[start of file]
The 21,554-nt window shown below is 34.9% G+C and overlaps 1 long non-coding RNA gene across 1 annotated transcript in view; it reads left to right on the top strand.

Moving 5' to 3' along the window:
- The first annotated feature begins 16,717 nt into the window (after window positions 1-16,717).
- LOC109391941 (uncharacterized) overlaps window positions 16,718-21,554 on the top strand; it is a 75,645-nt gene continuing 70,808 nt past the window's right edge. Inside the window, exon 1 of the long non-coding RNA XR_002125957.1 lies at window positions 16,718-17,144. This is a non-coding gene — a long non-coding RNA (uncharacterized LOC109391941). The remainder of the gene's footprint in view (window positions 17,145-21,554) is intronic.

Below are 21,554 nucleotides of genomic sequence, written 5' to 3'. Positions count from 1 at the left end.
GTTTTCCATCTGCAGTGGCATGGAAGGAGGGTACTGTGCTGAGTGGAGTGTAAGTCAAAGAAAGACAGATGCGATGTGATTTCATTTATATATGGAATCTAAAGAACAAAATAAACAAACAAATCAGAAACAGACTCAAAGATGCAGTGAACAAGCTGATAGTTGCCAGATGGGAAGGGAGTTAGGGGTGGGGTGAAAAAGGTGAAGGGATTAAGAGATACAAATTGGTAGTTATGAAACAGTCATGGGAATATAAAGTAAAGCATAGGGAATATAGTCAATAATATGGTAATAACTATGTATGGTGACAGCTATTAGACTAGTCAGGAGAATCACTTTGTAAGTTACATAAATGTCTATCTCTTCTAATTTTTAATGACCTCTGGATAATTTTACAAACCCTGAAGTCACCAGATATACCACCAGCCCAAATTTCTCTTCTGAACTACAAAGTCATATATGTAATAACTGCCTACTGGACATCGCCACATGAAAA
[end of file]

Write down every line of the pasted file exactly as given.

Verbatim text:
The 21,554-nt window shown below is 34.9% G+C and overlaps 1 long non-coding RNA gene across 1 annotated transcript in view; it reads left to right on the top strand.

Moving 5' to 3' along the window:
- The first annotated feature begins 16,717 nt into the window (after window positions 1-16,717).
- LOC109391941 (uncharacterized) overlaps window positions 16,718-21,554 on the top strand; it is a 75,645-nt gene continuing 70,808 nt past the window's right edge. Inside the window, exon 1 of the long non-coding RNA XR_002125957.1 lies at window positions 16,718-17,144. This is a non-coding gene — a long non-coding RNA (uncharacterized LOC109391941). The remainder of the gene's footprint in view (window positions 17,145-21,554) is intronic.

Below are 21,554 nucleotides of genomic sequence, written 5' to 3'. Positions count from 1 at the left end.
GTTTTCCATCTGCAGTGGCATGGAAGGAGGGTACTGTGCTGAGTGGAGTGTAAGTCAAAGAAAGACAGATGCGATGTGATTTCATTTATATATGGAATCTAAAGAACAAAATAAACAAACAAATCAGAAACAGACTCAAAGATGCAGTGAACAAGCTGATAGTTGCCAGATGGGAAGGGAGTTAGGGGTGGGGTGAAAAAGGTGAAGGGATTAAGAGATACAAATTGGTAGTTATGAAACAGTCATGGGAATATAAAGTAAAGCATAGGGAATATAGTCAATAATATGGTAATAACTATGTATGGTGACAGCTATTAGACTAGTCAGGAGAATCACTTTGTAAGTTACATAAATGTCTATCTCTTCTAATTTTTAATGACCTCTGGATAATTTTACAAACCCTGAAGTCACCAGATATACCACCAGCCCAAATTTCTCTTCTGAACTACAAAGTCATATATGTAATAACTGCCTACTGGACATCGCCACATGAAAA